It seems obvious that nobody should be accessing our thoughts, mental processes, and information about our brains. Intimate, friendly, casual, or professional interactions rely on our ability to carefully choose what to disclose to others and what to keep to ourselves.
Also, an essential part of being human means being able to think freely, having the autonomy to change our minds, having political ideas, religious beliefs, and so on.
Freedom of thought, cognitive liberty, and brain privacy - concepts that Prof. Farahany dissects in her book - are essential for human dignity, there is no doubt about it.
Differently from other data-intensive practices, neurotech has some peculiar features that make a nuanced discussion about brain privacy so important and necessary at this moment.
There will be cases in which a neurotech device can save lives or drastically improve someone's life quality.
Road accidents are a common occurrence around the world, and some of them are caused by fatigue or other mental states of the driver. If, for instance, a neurotech device could prevent a sleepy bus driver from causing an accident, dozens of lives could be saved.
Neurotech devices can also empower people to discover more about themselves and take care of their health. Prof. Farahany recounts how her neurotech device helped her treat her migraines.
There are also devices that could help with the early detection of degenerative diseases or the advanced warning of an epileptic seizure. For some people, these interventions could mean more years alive or more quality of life.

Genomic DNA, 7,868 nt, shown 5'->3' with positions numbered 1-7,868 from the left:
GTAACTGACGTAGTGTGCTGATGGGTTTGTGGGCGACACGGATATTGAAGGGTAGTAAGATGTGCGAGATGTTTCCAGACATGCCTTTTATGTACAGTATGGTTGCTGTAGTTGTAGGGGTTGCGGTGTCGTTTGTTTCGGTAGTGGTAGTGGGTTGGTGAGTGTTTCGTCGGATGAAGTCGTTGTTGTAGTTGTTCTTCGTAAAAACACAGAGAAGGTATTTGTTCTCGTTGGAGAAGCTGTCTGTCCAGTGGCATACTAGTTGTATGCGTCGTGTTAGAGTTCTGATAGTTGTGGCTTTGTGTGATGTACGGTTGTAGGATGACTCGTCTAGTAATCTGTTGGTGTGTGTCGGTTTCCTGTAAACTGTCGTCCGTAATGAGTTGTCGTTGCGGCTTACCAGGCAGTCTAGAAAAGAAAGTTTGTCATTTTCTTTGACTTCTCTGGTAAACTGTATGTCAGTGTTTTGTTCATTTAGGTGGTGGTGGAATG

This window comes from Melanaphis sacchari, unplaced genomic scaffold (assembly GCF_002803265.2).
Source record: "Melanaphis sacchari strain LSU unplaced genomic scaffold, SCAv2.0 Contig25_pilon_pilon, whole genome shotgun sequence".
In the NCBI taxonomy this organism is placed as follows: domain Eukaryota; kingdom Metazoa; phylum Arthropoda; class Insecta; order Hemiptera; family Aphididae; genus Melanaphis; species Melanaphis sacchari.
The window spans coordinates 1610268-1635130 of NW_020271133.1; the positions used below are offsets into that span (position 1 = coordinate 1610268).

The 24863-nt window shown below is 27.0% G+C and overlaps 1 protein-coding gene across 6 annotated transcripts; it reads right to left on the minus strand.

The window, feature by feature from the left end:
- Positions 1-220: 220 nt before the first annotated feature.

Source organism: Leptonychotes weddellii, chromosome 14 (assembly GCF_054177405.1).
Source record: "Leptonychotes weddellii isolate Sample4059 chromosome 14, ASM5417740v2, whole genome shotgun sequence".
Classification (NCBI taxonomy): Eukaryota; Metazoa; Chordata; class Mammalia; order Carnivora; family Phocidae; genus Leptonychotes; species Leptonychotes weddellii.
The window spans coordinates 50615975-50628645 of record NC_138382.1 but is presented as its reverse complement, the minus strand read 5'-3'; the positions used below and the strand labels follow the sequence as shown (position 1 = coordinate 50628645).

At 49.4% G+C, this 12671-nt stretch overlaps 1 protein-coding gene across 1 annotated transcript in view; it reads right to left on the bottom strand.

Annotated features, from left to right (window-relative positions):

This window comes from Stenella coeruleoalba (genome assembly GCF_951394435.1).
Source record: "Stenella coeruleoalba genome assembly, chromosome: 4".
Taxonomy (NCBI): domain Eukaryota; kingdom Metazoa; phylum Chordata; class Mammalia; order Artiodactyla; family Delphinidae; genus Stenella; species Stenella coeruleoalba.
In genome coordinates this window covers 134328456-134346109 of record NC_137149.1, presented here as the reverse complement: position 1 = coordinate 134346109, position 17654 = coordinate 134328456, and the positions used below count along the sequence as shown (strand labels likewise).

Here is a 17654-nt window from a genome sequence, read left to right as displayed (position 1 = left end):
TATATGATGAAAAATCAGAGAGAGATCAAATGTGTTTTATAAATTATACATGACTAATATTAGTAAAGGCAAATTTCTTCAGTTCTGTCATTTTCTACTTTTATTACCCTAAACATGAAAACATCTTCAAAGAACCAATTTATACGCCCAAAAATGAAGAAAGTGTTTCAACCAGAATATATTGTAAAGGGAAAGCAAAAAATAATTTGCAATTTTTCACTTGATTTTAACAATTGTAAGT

On the other side of the spectrum, neurotech devices can quickly be adopted by employers as surveillance tools, denying human dignity and autonomy to employees during and after their work hours, as well as by governments who want to persecute political dissidents and so on.
In my view, one of the most important aspects of the debate about neurotech and brain privacy is taking autonomy into consideration from two main perspectives.
First, if an individual wants, and the technology is available, they should have the right to learn more about themselves and their mental states, prevent diseases, have a more proactive take in the detection and management of health issues, and so on. Regulation of neurotech should not be so stringent or paternalistic to the point of denying people the right to learn more and act upon their health if they want.